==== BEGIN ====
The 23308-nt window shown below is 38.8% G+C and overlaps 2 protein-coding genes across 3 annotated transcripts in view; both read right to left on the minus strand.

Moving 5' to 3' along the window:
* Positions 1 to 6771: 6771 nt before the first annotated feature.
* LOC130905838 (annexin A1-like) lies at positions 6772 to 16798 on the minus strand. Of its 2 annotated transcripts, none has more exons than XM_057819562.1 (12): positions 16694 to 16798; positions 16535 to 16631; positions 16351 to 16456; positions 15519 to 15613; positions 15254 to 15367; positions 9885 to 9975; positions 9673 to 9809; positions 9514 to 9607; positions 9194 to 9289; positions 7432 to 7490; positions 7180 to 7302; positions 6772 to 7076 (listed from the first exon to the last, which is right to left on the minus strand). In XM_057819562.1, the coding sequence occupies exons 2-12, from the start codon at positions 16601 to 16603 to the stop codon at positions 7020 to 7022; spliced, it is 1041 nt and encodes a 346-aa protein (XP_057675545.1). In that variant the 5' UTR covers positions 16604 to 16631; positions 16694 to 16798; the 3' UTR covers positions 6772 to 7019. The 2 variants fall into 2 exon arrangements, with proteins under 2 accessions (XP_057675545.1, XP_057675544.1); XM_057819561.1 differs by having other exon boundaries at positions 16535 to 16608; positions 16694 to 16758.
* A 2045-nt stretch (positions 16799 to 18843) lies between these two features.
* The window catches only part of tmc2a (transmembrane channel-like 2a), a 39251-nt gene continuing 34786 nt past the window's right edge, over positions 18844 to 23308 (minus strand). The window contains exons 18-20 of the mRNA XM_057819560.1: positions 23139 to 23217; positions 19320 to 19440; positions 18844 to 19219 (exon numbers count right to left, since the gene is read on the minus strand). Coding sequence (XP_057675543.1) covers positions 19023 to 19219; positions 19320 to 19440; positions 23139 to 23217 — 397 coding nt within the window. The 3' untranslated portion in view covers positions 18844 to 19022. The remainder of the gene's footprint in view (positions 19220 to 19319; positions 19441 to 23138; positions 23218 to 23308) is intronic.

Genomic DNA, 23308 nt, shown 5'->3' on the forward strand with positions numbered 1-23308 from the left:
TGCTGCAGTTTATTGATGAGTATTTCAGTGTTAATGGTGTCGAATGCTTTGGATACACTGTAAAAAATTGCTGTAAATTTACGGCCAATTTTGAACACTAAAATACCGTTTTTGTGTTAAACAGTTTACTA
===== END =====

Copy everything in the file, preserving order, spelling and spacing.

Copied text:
The 23308-nt window shown below is 38.8% G+C and overlaps 2 protein-coding genes across 3 annotated transcripts in view; both read right to left on the minus strand.

Moving 5' to 3' along the window:
* Positions 1 to 6771: 6771 nt before the first annotated feature.
* LOC130905838 (annexin A1-like) lies at positions 6772 to 16798 on the minus strand. Of its 2 annotated transcripts, none has more exons than XM_057819562.1 (12): positions 16694 to 16798; positions 16535 to 16631; positions 16351 to 16456; positions 15519 to 15613; positions 15254 to 15367; positions 9885 to 9975; positions 9673 to 9809; positions 9514 to 9607; positions 9194 to 9289; positions 7432 to 7490; positions 7180 to 7302; positions 6772 to 7076 (listed from the first exon to the last, which is right to left on the minus strand). In XM_057819562.1, the coding sequence occupies exons 2-12, from the start codon at positions 16601 to 16603 to the stop codon at positions 7020 to 7022; spliced, it is 1041 nt and encodes a 346-aa protein (XP_057675545.1). In that variant the 5' UTR covers positions 16604 to 16631; positions 16694 to 16798; the 3' UTR covers positions 6772 to 7019. The 2 variants fall into 2 exon arrangements, with proteins under 2 accessions (XP_057675545.1, XP_057675544.1); XM_057819561.1 differs by having other exon boundaries at positions 16535 to 16608; positions 16694 to 16758.
* A 2045-nt stretch (positions 16799 to 18843) lies between these two features.
* The window catches only part of tmc2a (transmembrane channel-like 2a), a 39251-nt gene continuing 34786 nt past the window's right edge, over positions 18844 to 23308 (minus strand). The window contains exons 18-20 of the mRNA XM_057819560.1: positions 23139 to 23217; positions 19320 to 19440; positions 18844 to 19219 (exon numbers count right to left, since the gene is read on the minus strand). Coding sequence (XP_057675543.1) covers positions 19023 to 19219; positions 19320 to 19440; positions 23139 to 23217 — 397 coding nt within the window. The 3' untranslated portion in view covers positions 18844 to 19022. The remainder of the gene's footprint in view (positions 19220 to 19319; positions 19441 to 23138; positions 23218 to 23308) is intronic.

Genomic DNA, 23308 nt, shown 5'->3' on the forward strand with positions numbered 1-23308 from the left:
TGCTGCAGTTTATTGATGAGTATTTCAGTGTTAATGGTGTCGAATGCTTTGGATACACTGTAAAAAATTGCTGTAAATTTACGGCCAATTTTGAACACTAAAATACCGTTTTTGTGTTAAACAGTTTACTA